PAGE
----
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THE state's public transport agencies should get into the property development business, selling or renting land around key transport hubs at a premium price, a key tourism and transport lobby group has urged.
In a submission to the Rees Government's 2031 Blueprint, the Transport and Tourism Forum estimates the Government could fund more than $10 billion worth of mass transit projects, including heavy rail extensions and a metro network, by becoming developers or landlords.
The forum's executive director, Brett Gale, said land around and above railway stations would be a lucrative source of funds to pay for better public transport, citing developments at St Leonards and Parramatta as examples. ''If the agencies were to put commercial tenants into those developments, which are perfectly located, it could be a nice little earner, a good stream of revenue, for the Government,'' he told the Herald.
''The Government could either keep these properties and be landlords … or sell them - but only after the transport corridors are completed and the full value of the land has been realised, and get a premium price.''
Mr Gale said 30 years of under-investment in public transport by successive NSW governments meant tax revenue would not cover the cost of upgrading public transport, leaving the Government with no option but to be entrepreneurial. ''The value of land increases considerably when infrastructure, such as public transport, is built,'' he said.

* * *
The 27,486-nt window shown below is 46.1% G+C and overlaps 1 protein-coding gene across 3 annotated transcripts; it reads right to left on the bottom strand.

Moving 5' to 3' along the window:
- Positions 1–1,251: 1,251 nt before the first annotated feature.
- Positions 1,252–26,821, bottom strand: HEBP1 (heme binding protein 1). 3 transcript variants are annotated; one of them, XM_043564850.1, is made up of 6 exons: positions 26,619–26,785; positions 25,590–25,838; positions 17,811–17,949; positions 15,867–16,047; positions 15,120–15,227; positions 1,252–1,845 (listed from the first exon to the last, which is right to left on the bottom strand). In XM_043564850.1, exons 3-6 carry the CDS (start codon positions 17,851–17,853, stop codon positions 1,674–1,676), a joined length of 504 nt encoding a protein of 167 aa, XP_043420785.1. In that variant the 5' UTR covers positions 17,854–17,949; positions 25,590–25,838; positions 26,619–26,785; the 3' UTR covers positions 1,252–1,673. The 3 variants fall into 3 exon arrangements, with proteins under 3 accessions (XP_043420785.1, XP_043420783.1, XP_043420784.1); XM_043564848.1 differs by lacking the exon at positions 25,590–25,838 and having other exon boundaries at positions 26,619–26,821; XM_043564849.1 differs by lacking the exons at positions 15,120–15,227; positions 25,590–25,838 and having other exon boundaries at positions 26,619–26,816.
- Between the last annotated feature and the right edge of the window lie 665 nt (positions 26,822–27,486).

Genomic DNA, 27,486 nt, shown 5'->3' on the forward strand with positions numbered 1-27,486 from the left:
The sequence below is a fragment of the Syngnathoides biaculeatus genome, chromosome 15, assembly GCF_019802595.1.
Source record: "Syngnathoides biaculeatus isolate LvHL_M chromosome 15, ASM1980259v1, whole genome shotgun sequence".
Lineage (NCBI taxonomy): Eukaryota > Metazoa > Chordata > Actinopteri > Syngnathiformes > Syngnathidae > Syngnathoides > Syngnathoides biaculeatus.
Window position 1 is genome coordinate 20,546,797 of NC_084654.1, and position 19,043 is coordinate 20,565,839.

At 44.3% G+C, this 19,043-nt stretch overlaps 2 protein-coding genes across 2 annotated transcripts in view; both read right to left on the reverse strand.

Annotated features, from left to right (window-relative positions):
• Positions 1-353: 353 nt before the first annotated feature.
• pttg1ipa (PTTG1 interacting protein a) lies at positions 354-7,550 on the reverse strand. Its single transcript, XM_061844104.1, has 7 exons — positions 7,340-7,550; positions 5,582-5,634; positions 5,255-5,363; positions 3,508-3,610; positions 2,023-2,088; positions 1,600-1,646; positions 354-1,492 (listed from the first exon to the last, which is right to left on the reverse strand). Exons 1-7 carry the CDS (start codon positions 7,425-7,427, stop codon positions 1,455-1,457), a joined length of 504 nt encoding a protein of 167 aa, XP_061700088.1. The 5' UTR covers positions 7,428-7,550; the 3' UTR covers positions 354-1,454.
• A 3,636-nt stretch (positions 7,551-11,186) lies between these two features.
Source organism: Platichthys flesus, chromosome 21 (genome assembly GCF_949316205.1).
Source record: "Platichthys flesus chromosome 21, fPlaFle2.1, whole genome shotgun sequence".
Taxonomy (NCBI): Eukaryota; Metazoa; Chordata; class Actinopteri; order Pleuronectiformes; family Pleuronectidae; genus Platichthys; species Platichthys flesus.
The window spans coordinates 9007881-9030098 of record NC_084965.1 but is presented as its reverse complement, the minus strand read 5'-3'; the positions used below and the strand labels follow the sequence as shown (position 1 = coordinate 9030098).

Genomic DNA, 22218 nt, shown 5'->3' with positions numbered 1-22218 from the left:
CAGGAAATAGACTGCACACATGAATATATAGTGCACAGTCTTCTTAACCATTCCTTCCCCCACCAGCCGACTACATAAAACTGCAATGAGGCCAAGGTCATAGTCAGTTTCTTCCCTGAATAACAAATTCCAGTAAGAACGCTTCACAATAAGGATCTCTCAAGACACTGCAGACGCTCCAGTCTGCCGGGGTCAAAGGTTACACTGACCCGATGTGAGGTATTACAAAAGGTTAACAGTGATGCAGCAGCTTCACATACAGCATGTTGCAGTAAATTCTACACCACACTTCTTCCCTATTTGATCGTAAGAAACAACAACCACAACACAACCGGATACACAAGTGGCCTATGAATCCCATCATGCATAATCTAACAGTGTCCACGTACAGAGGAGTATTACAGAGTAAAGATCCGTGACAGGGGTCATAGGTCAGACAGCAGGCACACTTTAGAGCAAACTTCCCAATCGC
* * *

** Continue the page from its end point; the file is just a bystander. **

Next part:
The forum supports a reformed version of infrastructure levies for developments near public transport. Last year the Rees Government announced big cuts to the levies in an effort to resuscitate the economy. But the Property Council of NSW argues the levies are passed on to home buyers. ''In our view … infrastructure levies do not facilitate growth,'' the council's executive director, Ken Morrison, said. ''We have an under-supply of housing in Sydney and if you tax supply, you will reduce supply.''
Mr Gale said people who bought homes in established areas were already ''implicitly paying an infrastructure levy'' because the purchase prices were higher in suburbs well served by public transport. ''The problem to date has been that levies have not actually been spent on infrastructure,'' he added. ''These levies also help ease the burden of other taxes and charges.''
The forum's submission says the blueprint, to be released by the end of the year, must be enshrined in legislation, with guaranteed funding for at least a decade. It recommends some quick-fix solutions, including expansion of bus transitways - beyond their current routes between Parramatta and Liverpool and Parramatta and Rouse Hill - and completion of 43 bus corridors recommended in the 2005 Unsworth Review of buses.
The forum's proposal reflects the success of the London model, implemented by the former mayor, Ken Livingstone, who put thousands of buses on London's streets to help build patronage, while he expanded the transport system.
A rapid ferry service should be introduced and integrated with local buses to ease congestion. The service would operate on ''timed loop'', rather than a timetable, and serve locations such as Glebe and Rozelle.
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